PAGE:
University of Virginia is Hiring Ph.D. in Bioinformatics / Genetics
University of Virginia is Hiring Ph.D. in Bioinformatics / Genetics for Postdoctoral Research Associate Job. Interested Candidates can check out the details below and Apply Online.
Job title: Postdoctoral Research Associate
Job Location: Charlottesville, VA
Job id: R0052166
Job Type: Full Time
The Center for Public Health Genomics at the University of Virginia is seeking to fill a Postdoctoral Research Associate position focused on statistical analysis of high-throughput molecular ‘omics data sets for collaborative projects at the cutting edge of human genetics, genomics, and high-throughput molecular ‘omics research under the supervision of Dr. Ani Manichaikul.
The successful candidate will join a collegial and productive research team focused on the statistical and bioinformatic integration of whole genome sequencing with transcriptomic and proteomic data sets with the goal of identifying novel genes and pathways involved in determining risk of chronic obstructive pulmonary disease, idiopathic pulmonary fibrosis and related traits in large multi-center human cohort and case-control studies. Analytical responsibilities will include analysis of bulk and single-cell transcriptomic data sets, genetic association analysis of common and rare disease variants and integrative systems genetics analysis of multi-omics data.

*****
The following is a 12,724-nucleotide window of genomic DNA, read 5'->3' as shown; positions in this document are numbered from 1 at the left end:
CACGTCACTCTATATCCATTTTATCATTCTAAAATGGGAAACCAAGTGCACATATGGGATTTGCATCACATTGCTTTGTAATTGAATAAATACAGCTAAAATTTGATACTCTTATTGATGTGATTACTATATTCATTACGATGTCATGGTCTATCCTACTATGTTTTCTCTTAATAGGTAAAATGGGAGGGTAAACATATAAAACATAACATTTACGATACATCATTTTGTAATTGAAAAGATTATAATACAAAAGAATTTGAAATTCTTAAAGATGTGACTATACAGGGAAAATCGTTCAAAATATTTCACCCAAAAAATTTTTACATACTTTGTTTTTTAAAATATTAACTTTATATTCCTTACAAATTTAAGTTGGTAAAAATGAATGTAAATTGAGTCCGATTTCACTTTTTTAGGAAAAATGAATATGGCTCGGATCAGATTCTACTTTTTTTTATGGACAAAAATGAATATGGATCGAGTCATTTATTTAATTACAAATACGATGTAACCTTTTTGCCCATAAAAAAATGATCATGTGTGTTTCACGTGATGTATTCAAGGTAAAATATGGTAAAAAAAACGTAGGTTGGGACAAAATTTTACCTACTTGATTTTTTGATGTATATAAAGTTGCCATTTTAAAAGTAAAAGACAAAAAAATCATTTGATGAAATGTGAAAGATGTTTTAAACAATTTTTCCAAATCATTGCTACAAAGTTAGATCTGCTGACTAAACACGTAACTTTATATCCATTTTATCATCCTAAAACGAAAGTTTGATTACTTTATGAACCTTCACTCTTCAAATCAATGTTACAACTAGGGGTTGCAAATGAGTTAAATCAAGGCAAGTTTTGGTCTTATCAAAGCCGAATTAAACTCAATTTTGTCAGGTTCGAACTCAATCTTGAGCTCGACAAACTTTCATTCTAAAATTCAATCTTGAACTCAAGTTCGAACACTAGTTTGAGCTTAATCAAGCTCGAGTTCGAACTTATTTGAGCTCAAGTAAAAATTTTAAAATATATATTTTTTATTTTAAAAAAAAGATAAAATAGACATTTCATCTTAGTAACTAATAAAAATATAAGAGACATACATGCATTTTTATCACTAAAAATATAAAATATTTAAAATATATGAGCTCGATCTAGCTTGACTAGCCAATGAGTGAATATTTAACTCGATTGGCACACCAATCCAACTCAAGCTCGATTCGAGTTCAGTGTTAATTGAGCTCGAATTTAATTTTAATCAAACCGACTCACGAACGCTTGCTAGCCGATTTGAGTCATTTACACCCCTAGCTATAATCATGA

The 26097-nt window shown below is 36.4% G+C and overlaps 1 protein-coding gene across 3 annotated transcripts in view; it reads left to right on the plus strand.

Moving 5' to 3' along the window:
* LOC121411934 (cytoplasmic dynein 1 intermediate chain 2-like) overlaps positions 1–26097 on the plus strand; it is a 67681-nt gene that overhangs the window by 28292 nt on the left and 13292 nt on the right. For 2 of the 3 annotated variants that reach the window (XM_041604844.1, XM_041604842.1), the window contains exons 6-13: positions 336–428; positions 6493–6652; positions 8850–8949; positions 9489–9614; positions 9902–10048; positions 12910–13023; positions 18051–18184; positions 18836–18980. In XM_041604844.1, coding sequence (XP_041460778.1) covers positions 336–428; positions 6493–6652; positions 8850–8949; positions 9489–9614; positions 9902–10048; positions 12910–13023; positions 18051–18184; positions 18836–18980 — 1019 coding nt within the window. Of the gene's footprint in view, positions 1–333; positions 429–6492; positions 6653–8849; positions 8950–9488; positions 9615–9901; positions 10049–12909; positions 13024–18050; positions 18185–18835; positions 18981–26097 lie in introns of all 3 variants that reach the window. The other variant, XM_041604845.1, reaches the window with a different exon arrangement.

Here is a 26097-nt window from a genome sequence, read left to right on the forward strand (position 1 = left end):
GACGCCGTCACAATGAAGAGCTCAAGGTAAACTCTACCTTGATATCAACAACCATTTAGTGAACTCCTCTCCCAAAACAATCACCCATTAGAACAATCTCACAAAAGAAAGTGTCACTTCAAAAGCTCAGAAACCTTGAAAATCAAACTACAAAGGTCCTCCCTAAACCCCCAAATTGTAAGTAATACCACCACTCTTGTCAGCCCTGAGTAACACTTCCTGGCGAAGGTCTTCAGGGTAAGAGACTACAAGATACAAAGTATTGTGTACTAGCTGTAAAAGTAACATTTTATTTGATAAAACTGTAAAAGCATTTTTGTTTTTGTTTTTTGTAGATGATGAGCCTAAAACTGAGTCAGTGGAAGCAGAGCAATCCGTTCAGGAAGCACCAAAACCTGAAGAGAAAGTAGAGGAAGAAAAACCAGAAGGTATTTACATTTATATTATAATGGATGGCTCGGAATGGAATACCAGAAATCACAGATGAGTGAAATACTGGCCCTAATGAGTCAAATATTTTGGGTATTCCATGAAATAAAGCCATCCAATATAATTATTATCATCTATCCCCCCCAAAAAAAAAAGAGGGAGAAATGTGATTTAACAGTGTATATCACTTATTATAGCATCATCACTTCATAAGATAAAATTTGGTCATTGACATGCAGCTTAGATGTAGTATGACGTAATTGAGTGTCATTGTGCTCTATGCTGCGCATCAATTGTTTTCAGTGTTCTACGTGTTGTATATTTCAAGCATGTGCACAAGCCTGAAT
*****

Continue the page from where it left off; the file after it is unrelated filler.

Necessary qualifications include a Ph.D. or related degree in Biostatistics, Bioinformatics, Genetics, Epidemiology, or a related field in hand by start date; knowledge of statistics and genetics; experience with statistical software (R or Python); a strong work ethic; the ability to work independently combined with interest in developing new skill sets through postdoctoral training; willingness to work in a highly interactive and collegial group; and excellent written and oral communication skills. Desired qualifications include experience working with large-scale multi-center studies; working knowledge of existing tools for genetic analysis and data management; C, C++ programming skills; and experience working in a Unix / Linux environment.
This is a 12-month appointment with the possibility of renewal contingent upon satisfactory performance and the availability of funding.
This position will remain open till filled. The University will perform background checks on all new hires prior to employment. A completed pre-employment health screen is required for this position prior to employment.
Internal applicants must apply through their UVA Workday profile by searching ‘Find Jobs’.
Please apply through Workday, and search for R0052166.
Complete an application online with the following documents:
- Cover letter
- Contact information for 3 references
Upload all materials into the resume submission field, multiple documents can be submitted into this one field. Alternatively, merge all documents into one PDF for submission. Applications that do not contain all required documents will not receive full consideration.
University of Virginia is Hiring Ph.D. in Bioinformatics / Genetics. Here are five Possible interview questions along with possible answers for Postdoctoral Research Associate Job: